When the idea for this post popped into my head last week, I cringed.
I didn’t know if I wanted to write it because it was just so true and humbling and also because the written word can so easily be misunderstood. We’ve all had a conversation over text take a sour turn in our minds because we can’t see or hear tone and intentions the same way we can in person.
I also feared writing it for fear us moms would heap more guilt on ourselves. No, we don’t need that. So that’s not the point here.
The point is fear.
The fear that haunts parents. The thoughts that keep us up at night. Why are we so afraid for our kids? Well, there are plenty of good reasons. Our world has gone plain crazy. But I guess it’s always been this way in different ways.
We don’t have to flip too far into the first book of the Bible to see how crazy the world has always been. People killing their own, sin overtaking the culture, death, pride and influences that make parents want to keep their babies home safe forever. I’m sure that hasn’t changed at all over the years.
Fear does that to people. It makes us want to hold on tightly assuming we hold the keys to the best for our kids. We might hold some of the most beneficial words and ways of wisdom for them (that come from us knowing and displaying God’s ways), but we are not the end all for our kids.
At times, I convince myself that how we do things in our home are only beneficial for our kids and the way the world at large does things are only detrimental for them. “They” and “that influence” is what we want to avoid for our kids. But is that really a healthy truth for us to hold onto?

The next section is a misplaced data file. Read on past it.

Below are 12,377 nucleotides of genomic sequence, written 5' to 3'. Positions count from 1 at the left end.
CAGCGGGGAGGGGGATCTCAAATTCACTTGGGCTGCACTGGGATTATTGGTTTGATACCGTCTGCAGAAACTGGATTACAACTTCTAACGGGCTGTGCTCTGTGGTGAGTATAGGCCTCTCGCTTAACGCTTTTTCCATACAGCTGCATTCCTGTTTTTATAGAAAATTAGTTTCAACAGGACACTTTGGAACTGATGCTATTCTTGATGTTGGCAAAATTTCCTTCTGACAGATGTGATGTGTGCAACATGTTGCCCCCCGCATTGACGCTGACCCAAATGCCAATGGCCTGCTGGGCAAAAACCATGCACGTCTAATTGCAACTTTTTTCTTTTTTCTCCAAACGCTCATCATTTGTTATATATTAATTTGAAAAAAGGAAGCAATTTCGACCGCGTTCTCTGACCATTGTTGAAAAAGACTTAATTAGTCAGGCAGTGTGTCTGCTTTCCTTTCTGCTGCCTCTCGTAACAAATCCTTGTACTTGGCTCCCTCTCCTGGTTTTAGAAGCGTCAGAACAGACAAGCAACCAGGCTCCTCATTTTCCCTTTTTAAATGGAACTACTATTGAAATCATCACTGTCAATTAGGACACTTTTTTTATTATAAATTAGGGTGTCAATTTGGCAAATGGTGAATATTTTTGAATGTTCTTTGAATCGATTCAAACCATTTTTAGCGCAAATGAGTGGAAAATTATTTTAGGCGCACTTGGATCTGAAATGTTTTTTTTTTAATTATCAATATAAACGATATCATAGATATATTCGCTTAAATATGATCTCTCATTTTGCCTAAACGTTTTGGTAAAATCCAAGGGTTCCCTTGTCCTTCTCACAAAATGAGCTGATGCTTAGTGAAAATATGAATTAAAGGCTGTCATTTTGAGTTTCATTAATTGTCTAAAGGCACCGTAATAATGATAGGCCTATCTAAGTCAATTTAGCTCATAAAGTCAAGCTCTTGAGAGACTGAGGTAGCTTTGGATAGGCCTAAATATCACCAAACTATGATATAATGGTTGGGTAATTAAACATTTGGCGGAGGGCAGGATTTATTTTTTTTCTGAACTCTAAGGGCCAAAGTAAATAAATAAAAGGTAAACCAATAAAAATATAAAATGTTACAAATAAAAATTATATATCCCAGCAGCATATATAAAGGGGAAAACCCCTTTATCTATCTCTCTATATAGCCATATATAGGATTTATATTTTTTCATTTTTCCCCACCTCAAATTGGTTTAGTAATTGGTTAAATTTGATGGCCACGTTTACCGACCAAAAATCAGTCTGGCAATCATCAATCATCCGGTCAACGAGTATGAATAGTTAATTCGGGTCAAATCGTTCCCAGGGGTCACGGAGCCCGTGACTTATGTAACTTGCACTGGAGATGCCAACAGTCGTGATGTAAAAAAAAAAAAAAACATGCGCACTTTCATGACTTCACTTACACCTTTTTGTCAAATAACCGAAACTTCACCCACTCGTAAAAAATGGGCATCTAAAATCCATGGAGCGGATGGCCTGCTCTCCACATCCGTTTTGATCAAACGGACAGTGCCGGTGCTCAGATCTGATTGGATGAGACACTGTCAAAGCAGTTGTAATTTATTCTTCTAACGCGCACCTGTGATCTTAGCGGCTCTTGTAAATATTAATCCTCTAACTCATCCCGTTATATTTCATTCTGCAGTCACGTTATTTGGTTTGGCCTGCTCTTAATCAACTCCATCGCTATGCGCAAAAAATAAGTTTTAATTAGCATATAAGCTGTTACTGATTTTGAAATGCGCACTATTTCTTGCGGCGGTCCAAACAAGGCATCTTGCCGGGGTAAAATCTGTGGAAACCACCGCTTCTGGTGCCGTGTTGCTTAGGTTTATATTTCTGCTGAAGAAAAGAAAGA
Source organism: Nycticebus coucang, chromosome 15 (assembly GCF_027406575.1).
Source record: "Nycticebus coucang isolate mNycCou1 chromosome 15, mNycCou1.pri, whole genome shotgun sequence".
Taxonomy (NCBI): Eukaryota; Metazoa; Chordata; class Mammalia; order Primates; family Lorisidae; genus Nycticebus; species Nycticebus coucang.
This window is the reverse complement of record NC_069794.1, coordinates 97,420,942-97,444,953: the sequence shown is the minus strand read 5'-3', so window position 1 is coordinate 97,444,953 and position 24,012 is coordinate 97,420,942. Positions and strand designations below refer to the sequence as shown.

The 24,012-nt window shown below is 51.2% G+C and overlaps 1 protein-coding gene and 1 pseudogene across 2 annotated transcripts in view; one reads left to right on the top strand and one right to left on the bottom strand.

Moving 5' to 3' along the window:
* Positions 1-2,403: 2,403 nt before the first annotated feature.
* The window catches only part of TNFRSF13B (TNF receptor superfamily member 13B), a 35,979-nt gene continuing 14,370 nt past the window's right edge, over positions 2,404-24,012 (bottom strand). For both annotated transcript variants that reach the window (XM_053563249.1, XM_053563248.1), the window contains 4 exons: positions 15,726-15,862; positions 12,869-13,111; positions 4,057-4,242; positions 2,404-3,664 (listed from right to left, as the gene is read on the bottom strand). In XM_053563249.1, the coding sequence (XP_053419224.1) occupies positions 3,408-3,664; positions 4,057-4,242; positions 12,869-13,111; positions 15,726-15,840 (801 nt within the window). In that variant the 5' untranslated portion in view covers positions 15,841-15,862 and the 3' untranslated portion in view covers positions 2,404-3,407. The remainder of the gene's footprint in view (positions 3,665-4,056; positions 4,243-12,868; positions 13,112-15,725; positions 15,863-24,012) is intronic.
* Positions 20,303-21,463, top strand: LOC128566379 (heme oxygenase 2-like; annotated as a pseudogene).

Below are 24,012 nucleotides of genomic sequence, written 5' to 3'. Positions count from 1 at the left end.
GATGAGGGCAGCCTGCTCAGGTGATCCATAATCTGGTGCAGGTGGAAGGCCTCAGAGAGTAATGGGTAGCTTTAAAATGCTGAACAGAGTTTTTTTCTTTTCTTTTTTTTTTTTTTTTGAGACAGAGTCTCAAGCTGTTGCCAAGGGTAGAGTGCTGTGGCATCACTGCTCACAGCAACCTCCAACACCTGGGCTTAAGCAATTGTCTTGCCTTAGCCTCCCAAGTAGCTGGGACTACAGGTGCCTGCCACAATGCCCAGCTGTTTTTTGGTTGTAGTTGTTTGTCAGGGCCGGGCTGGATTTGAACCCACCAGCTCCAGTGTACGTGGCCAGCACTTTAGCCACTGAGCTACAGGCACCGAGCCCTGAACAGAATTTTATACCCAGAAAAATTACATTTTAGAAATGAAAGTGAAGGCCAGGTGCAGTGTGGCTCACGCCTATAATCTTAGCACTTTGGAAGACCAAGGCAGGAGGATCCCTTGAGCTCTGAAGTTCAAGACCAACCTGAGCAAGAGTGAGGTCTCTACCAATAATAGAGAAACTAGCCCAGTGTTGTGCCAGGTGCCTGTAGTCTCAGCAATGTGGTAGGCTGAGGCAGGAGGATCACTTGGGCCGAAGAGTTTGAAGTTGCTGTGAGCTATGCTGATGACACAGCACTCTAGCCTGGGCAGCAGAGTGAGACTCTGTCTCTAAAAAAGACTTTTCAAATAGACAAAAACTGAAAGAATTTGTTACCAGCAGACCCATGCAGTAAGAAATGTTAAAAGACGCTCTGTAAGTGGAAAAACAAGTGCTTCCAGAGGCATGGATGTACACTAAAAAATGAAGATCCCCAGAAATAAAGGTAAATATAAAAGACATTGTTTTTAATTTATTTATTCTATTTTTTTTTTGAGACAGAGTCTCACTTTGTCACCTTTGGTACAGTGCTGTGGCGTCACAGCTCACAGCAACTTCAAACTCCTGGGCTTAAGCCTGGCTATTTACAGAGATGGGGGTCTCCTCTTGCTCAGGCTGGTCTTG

What if the way we carry ourselves, the way we react in anger, the way we’re impatient, the way we’re prideful and the way we’re distracted will teach our kids more about what they want to avoid than the world ever could?
What if the repeated lessons our kids are ingesting via our poor attitudes and actions stick more solidly in their minds than the occasional harmful influence from the outside?
What if our fear of the outside world teaches our kids to shirk back when God is nudging them forward?
What if our sheltering and avoiding conveys a strong message that the people different than us are to be feared and hurriedly passed by and our kids grow to pass by the very ones they were made to stop and help?
What if the way we speak down to our kids makes it second nature for them to do the same to people they have influence over later?
Sitting in boiling water for an extended period will do much more damage than taking a dip into it, right?
We do loads of good and healthy things for and with our kids (Deuteronomy 11-style) and yet I see myself continuing in ways that are damaging to them as well. I see them perpetuating my ways in their own lives. For good and for bad. Our kids have their own free will, yes, but so do we. How are we using that gift?
Of course we aren’t perfect. Of course our kids are gonna see our sin and how we repent and turn away from it (that’s the hope). But we can’t preach to our kids the evils of the world without taking a look at ourselves.
We don’t need more guilt, that’s for sure, but perhaps we need a wake up call and the growth that can come from taking a look at ourselves in a new light. A true light.
Perhaps we need to take our influence seriously and say no to minimizing our sin while vilifying anyone and everything but ourselves and instead start an upswing of grace flowing from us to our kids and then out into the world.
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